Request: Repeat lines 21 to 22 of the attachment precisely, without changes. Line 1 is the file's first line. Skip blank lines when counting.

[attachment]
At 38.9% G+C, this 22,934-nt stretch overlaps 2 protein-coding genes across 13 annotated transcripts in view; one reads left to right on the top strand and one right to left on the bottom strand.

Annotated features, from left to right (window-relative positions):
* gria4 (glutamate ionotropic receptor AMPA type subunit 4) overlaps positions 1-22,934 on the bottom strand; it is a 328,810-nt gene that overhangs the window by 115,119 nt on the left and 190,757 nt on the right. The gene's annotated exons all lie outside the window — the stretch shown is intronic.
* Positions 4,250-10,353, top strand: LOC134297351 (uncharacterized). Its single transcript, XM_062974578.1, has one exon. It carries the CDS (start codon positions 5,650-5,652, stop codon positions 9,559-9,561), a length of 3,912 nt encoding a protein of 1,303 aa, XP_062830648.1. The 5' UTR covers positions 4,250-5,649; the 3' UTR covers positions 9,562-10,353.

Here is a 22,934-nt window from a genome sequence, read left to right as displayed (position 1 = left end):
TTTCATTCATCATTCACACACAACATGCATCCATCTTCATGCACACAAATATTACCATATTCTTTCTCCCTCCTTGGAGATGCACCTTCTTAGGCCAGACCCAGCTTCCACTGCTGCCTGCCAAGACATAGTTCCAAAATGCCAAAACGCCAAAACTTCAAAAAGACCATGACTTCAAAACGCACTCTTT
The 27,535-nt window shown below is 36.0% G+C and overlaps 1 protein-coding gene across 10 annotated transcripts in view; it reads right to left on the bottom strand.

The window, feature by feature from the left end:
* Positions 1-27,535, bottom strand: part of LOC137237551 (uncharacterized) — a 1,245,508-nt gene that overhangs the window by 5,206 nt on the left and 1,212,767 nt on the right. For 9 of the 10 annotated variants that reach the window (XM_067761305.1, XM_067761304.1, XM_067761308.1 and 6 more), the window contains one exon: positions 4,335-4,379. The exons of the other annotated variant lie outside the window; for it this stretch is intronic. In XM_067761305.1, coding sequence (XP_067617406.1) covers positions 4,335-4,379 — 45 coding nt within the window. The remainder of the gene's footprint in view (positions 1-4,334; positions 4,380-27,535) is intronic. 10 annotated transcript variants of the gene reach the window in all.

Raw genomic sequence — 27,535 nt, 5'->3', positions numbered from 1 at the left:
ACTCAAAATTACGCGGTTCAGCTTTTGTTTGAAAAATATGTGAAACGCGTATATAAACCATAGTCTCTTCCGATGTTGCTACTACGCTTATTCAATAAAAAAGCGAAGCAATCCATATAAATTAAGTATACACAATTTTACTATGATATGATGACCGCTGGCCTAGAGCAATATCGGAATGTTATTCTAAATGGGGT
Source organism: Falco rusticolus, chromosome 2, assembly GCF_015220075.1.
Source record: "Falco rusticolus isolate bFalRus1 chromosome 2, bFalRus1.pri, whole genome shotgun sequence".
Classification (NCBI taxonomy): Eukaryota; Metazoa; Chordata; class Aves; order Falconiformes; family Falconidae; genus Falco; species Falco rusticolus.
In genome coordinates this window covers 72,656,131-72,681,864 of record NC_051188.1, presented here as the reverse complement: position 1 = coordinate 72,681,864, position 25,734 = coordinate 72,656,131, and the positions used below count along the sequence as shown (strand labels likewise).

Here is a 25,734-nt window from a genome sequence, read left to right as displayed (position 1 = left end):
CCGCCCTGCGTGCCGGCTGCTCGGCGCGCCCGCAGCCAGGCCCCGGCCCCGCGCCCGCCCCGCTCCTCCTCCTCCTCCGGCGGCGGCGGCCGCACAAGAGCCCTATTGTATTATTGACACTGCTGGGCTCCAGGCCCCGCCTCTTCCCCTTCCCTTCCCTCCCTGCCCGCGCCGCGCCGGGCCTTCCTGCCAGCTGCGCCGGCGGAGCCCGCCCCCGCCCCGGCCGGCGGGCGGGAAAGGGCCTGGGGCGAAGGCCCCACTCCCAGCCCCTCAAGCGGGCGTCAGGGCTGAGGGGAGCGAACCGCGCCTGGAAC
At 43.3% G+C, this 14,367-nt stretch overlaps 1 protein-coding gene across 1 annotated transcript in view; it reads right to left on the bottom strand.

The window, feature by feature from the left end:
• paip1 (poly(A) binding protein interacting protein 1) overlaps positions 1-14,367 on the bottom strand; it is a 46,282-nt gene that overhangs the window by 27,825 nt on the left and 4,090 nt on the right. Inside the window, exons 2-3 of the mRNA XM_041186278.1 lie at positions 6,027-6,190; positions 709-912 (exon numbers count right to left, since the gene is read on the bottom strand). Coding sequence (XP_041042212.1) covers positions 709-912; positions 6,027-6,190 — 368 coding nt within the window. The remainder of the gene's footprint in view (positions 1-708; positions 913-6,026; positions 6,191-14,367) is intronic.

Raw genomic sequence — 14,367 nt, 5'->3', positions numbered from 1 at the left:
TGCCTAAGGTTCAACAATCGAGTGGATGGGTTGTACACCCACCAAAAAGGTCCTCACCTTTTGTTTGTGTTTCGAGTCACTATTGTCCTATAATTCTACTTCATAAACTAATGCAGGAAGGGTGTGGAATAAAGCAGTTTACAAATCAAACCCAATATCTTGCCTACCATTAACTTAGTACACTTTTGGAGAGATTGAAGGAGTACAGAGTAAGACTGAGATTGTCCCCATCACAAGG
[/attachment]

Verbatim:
Raw genomic sequence — 14,367 nt, 5'->3', positions numbered from 1 at the left:
TGCCTAAGGTTCAACAATCGAGTGGATGGGTTGTACACCCACCAAAAAGGTCCTCACCTTTTGTTTGTGTTTCGAGTCACTATTGTCCTATAATTCTACTTCATAAACTAATGCAGGAAGGGTGTGGAATAAAGCAGTTTACAAATCAAACCCAATATCTTGCCTACCATTAACTTAGTACACTTTTGGAGAGATTGAAGGAGTACAGAGTAAGACTGAGATTGTCCCCATCACAAGG